The first participants in the Texas Sea Grant Coastal Wetland Restoration Internship Program spent their Spring Break working at wetland plant nurseries and restoration sites in Houston and Lake Jackson. Pictured are, from left, Maryam Cheta, Laura Mae Hinson, J. Brandon Hearron, Thuy Chau, Lillian McAfee and Abigail Brown. (Photo courtesy TCWP Stormwater Wetland Program)
By Tiffany Evans, Texas Sea Grant
Six Texas undergraduate students spent their Spring Break earlier this month learning about wetland restoration as the first participants in the Texas Sea Grant Coastal Wetland Restoration Internship Program.
During the week of March 13-17, Abigail Brown, Thuy Chau, Maryam Cheta and Lillian McAfee from Texas A&M University (TAMU) and J. Brandon Hearron and Laura Mae Hinson from Texas A&M University at Galveston (TAMUG) learned plant identification and propagation techniques at wetland plant nurseries in Clear Lake City and Lake Jackson under the guidance of Mary Carol Edwards, the Stormwater Wetland Program Coordinator at Texas Sea Grant’s Texas Coastal Watershed Program (TCWP) in Houston.
The nurseries grow freshwater plants for TCWP stormwater wetland demonstration projects, which are designed to improve water quality and habitat in the Galveston Bay watershed. The interns also visited local stormwater wetland sites to learn planting techniques for a constructed wetland and participated in hands-on wetland restoration activities at Sheldon Lake State Park with the local Texas Master Naturalists’ Wetland Restoration Team.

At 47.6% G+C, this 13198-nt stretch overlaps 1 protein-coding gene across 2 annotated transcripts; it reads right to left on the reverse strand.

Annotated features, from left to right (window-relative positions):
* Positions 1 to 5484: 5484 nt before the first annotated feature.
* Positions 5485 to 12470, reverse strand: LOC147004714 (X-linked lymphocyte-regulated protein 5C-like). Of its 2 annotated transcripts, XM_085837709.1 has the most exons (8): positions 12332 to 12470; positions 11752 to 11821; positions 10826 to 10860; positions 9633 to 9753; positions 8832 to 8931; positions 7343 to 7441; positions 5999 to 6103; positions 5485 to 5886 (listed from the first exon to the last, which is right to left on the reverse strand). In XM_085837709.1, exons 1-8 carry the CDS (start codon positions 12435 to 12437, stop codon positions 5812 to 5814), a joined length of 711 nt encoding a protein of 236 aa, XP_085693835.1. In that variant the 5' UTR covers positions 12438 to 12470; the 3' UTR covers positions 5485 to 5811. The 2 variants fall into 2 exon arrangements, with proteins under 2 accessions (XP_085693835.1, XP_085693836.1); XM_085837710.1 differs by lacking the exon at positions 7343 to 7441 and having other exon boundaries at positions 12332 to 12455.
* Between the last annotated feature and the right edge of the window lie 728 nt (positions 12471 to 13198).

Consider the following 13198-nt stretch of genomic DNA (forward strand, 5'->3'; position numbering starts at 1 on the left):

“There were many teachable moments where they learned why we were doing the various tasks and how they fit into the big picture of wetland restoration and stormwater wetland creation,” Edwards said.
Some of the students will continue their internship in May after the spring semester ends. The paid internship is open to undergraduate students from TAMU, TAMUG and Texas A&M University-Corpus Christi.
Hearron and Hinson, who are both seniors majoring in Ocean and Coastal Resources, gave similar reasons for applying to the program.
Hearron said he signed up for the internship to build on what he has learned in the classroom about wetland restoration, the career field he plans to pursue. He said he learned a lot during Spring Break and is looking forward to learning more when he returns in May.
“This internship demonstrated the applications of groundwork in freshwater wetland conservation, restoration and mitigation,” he said. “We learned practical techniques working in nurseries and established wetlands, including plant propagation, identification and invasive species removal. We also benefited from working with and learning from several Texas Master Naturalists, all of whom brought different career experiences to supplement the wetland restoration they do.”